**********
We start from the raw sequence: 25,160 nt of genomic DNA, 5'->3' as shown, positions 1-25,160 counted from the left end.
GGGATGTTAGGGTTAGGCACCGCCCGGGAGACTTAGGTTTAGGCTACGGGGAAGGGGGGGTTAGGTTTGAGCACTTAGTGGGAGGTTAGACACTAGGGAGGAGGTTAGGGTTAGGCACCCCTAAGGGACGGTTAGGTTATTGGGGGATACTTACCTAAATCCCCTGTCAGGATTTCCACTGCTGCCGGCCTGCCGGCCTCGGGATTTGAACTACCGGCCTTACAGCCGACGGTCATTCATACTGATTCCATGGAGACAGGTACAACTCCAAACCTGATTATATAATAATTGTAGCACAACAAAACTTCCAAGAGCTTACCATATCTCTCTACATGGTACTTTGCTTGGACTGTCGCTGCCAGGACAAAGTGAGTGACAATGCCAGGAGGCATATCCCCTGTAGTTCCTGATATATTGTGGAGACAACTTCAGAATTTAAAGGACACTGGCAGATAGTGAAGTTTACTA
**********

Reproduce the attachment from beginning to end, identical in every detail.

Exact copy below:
We start from the raw sequence: 25,160 nt of genomic DNA, 5'->3' as shown, positions 1-25,160 counted from the left end.
GGGATGTTAGGGTTAGGCACCGCCCGGGAGACTTAGGTTTAGGCTACGGGGAAGGGGGGGTTAGGTTTGAGCACTTAGTGGGAGGTTAGACACTAGGGAGGAGGTTAGGGTTAGGCACCCCTAAGGGACGGTTAGGTTATTGGGGGATACTTACCTAAATCCCCTGTCAGGATTTCCACTGCTGCCGGCCTGCCGGCCTCGGGATTTGAACTACCGGCCTTACAGCCGACGGTCATTCATACTGATTCCATGGAGACAGGTACAACTCCAAACCTGATTATATAATAATTGTAGCACAACAAAACTTCCAAGAGCTTACCATATCTCTCTACATGGTACTTTGCTTGGACTGTCGCTGCCAGGACAAAGTGAGTGACAATGCCAGGAGGCATATCCCCTGTAGTTCCTGATATATTGTGGAGACAACTTCAGAATTTAAAGGACACTGGCAGATAGTGAAGTTTACTA